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Statement of Solidarity: Black Lives Matter

A picture of "Black Lives Matter" painted on 16th Street NW, in Washington D.C., the street leading to the White House
A picture of "Black Lives Matter" painted on 16th Street NW, in Washington D.C., the street leading to the White House

Black Lives Matter.  

George Floyd’s life mattered. 

Our hearts and sincere condolences are with the family of George Floyd, and the families of Breonna Taylor and Ahmaud Arbery. These three names are only the most recent and most visible of the many who have been torn from Black families in this country. 

To the nation, we raise our voice alongside those calling to dismantle structural racism and white supremacy. Black and brown families continue to bear the brunt of the COVID-19 pandemic— only the most recent blow to health and economic equality. We stand in solidarity with those protesting for racial justice across the American landscape, and refuse to be distracted by a small contingent attempting to divert attention from the importance of this historic moment. We know the voices of peace in our communities are stronger, more resolute, and will prevail. 

To the District of Columbia, we remain inspired by the multitude—the thousands of voices, joining together in our nation’s capital to demand justice. Our streets are wide enough, our city resilient enough, to provide safe harbor for protest that is passionate, peaceful and profoundly impactful. 

For forty years the Local Initiatives Support Corporation has been committed to doing what we can to bend the arc of justice to lift up neighborhoods across the District, from Bellevue to Brightwood, from Anacostia to Adams Morgan, from Parkside to Petworth. We have been rooted in the belief that neighborhood leaders and organizations best understand the change needed in our communities. The District of Columbia is and has always been one of the Blackest cities in one of most diverse regions in the nation. Diversity is our strength, and shared prosperity is our challenge.  We are committed to going further.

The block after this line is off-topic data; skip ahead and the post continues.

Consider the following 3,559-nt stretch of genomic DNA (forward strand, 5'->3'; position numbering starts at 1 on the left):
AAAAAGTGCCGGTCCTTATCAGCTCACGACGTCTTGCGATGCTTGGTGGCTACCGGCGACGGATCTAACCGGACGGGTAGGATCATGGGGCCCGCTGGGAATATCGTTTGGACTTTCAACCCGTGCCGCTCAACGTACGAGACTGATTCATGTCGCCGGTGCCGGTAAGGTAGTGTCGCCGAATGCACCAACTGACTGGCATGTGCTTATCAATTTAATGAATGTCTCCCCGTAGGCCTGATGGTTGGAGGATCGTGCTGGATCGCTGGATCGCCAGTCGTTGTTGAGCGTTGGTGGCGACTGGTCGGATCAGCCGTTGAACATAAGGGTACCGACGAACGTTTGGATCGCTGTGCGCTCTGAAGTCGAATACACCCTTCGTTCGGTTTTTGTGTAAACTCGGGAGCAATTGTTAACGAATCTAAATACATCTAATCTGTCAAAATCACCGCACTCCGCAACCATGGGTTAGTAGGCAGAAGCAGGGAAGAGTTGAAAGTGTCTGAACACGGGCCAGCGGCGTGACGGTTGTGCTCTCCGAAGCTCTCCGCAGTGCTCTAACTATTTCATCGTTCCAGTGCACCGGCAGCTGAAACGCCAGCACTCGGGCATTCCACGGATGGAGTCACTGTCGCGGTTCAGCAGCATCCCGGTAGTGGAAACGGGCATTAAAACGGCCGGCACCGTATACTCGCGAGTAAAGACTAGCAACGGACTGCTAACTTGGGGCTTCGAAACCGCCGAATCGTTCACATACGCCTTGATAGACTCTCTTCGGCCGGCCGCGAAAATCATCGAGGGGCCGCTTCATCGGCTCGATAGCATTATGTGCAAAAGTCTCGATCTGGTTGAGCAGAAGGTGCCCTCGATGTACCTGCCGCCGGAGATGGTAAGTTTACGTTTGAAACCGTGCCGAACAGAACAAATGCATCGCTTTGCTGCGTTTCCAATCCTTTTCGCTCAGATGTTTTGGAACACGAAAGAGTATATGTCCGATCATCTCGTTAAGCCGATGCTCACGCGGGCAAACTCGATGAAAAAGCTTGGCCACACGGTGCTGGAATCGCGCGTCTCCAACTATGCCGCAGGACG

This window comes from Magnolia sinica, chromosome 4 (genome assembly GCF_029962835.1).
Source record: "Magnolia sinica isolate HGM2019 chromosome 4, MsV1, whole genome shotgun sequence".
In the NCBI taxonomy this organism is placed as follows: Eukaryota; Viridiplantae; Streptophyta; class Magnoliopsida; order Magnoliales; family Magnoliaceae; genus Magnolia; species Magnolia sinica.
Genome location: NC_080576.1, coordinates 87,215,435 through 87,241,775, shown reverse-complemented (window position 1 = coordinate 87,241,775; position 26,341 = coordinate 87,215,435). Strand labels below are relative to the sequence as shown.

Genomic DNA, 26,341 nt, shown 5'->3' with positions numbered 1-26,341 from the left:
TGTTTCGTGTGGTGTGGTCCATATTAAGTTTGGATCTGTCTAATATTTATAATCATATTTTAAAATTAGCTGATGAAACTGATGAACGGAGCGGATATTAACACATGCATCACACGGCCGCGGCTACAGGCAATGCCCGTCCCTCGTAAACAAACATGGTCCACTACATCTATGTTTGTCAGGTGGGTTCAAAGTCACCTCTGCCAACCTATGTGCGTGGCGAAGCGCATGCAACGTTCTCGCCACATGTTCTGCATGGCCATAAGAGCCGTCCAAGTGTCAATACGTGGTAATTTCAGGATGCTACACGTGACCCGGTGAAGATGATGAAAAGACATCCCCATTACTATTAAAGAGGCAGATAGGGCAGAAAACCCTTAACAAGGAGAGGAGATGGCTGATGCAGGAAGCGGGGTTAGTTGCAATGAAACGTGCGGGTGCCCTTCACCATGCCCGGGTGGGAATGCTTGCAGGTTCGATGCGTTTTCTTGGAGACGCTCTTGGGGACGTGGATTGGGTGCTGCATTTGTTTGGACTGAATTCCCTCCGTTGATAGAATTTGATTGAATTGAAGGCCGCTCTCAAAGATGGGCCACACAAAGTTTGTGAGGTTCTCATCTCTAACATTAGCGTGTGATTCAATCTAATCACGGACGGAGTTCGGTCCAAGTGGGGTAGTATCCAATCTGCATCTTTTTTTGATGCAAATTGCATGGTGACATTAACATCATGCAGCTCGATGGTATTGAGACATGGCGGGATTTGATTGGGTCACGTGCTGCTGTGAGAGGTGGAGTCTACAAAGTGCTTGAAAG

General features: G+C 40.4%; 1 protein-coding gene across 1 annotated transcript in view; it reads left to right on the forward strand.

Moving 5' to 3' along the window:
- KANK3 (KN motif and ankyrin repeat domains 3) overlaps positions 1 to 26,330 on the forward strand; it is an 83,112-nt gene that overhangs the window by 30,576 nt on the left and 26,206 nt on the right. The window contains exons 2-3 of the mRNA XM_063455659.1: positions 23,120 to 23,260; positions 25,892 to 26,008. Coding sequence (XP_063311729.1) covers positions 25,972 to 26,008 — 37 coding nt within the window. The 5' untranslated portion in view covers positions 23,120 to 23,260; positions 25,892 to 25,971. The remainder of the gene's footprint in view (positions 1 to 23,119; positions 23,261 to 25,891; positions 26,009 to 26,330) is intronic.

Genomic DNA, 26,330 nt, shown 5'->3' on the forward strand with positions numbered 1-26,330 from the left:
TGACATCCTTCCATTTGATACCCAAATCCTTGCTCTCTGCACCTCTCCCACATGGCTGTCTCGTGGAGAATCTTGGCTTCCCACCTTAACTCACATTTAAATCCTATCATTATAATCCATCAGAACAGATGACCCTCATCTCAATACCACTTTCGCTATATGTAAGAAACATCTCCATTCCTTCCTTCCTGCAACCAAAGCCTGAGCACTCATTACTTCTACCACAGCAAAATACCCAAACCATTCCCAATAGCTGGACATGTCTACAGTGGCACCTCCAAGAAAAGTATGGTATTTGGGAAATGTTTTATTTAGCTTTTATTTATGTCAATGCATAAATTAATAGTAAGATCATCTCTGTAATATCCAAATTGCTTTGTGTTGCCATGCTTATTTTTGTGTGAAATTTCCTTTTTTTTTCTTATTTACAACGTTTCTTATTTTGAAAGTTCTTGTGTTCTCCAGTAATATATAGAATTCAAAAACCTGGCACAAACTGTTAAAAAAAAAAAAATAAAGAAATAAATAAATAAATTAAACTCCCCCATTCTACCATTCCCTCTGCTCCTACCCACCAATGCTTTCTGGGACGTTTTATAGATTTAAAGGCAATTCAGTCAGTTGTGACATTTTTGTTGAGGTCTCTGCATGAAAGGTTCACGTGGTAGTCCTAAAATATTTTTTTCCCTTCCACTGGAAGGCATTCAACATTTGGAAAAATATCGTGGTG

We commit to radical healing by examining our underlying assumptions to determine where we perpetuate bias and engage in difficult conversations with our partners to learn how we can better advance this work. 

We commit to building an economic future where all can thrive and ownership is equitably distributed. 

We commit to pursuing a city where Black Lives Matter - economically, socially and politically.  

Black Lives Matter 

In solidarity,

Ramon Jacobson, Executive Director
Adam Kent, Deputy Director
Victoria Melendez, Program Officer
Bryan Franklin, Program Officer